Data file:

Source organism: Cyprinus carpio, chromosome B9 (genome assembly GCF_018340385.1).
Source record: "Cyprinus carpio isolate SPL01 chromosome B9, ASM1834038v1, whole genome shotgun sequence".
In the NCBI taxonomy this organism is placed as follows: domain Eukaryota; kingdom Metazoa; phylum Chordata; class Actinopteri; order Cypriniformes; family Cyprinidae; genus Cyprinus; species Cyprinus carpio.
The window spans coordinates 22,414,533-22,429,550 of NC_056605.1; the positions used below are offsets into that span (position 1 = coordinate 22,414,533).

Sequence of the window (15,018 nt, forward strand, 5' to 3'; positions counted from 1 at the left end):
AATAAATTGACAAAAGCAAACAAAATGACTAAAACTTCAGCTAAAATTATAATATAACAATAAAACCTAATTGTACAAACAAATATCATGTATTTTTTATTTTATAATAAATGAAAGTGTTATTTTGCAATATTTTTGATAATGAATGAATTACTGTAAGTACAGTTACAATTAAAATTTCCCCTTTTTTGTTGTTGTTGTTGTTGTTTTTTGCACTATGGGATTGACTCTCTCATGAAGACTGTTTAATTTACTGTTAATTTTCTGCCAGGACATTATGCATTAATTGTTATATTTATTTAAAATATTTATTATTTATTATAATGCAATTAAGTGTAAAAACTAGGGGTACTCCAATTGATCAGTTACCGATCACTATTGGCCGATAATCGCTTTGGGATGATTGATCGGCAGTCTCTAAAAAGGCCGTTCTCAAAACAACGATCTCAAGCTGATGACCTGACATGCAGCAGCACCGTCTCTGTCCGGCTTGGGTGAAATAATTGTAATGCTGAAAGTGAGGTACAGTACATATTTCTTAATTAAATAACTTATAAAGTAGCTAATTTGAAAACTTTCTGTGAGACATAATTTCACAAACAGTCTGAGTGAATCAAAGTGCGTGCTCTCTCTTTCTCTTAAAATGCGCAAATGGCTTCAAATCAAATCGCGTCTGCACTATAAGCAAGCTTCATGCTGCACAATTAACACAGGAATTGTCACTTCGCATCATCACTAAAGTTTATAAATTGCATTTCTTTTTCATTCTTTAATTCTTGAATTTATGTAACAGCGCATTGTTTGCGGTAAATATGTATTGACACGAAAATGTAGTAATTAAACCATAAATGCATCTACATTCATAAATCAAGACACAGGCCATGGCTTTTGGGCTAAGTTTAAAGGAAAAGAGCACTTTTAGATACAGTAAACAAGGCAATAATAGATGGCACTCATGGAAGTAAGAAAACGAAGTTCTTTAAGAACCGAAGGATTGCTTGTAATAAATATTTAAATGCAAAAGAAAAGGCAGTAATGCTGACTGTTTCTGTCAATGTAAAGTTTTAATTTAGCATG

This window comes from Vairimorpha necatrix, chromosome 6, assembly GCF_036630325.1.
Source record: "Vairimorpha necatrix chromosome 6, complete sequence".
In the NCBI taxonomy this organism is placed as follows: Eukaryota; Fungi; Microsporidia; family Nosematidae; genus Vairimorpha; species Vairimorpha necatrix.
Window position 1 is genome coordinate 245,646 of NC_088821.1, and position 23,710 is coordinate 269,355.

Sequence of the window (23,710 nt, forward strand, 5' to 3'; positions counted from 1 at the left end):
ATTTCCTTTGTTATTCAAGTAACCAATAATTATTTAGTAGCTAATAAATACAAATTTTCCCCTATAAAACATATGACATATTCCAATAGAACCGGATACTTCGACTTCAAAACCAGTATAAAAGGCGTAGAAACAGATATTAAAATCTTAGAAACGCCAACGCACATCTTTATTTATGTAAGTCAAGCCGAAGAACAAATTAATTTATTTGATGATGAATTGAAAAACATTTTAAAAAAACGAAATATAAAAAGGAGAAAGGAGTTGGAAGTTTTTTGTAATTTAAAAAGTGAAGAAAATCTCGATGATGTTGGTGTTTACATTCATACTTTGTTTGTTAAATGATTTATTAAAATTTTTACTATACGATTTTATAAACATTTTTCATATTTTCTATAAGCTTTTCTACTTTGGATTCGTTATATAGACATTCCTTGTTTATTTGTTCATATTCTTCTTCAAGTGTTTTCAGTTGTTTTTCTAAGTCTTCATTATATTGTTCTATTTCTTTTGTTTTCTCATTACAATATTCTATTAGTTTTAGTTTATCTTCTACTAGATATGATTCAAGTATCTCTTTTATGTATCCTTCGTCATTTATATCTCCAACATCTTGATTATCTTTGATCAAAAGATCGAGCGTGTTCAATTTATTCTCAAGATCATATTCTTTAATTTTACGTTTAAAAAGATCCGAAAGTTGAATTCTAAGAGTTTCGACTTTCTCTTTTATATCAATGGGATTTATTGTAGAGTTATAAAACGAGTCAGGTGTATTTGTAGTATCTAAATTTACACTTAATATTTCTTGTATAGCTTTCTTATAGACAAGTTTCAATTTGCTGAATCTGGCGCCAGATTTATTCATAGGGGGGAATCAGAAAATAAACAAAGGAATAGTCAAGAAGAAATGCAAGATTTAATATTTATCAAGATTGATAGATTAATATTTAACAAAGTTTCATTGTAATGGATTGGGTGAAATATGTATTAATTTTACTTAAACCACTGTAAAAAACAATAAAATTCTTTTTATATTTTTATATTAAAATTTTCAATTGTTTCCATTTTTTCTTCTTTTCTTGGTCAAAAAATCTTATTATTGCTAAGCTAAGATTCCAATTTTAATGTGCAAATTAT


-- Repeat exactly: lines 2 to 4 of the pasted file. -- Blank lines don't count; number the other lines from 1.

Source record: "Cyprinus carpio isolate SPL01 chromosome B9, ASM1834038v1, whole genome shotgun sequence".
In the NCBI taxonomy this organism is placed as follows: domain Eukaryota; kingdom Metazoa; phylum Chordata; class Actinopteri; order Cypriniformes; family Cyprinidae; genus Cyprinus; species Cyprinus carpio.
The window spans coordinates 22,414,533-22,429,550 of NC_056605.1; the positions used below are offsets into that span (position 1 = coordinate 22,414,533).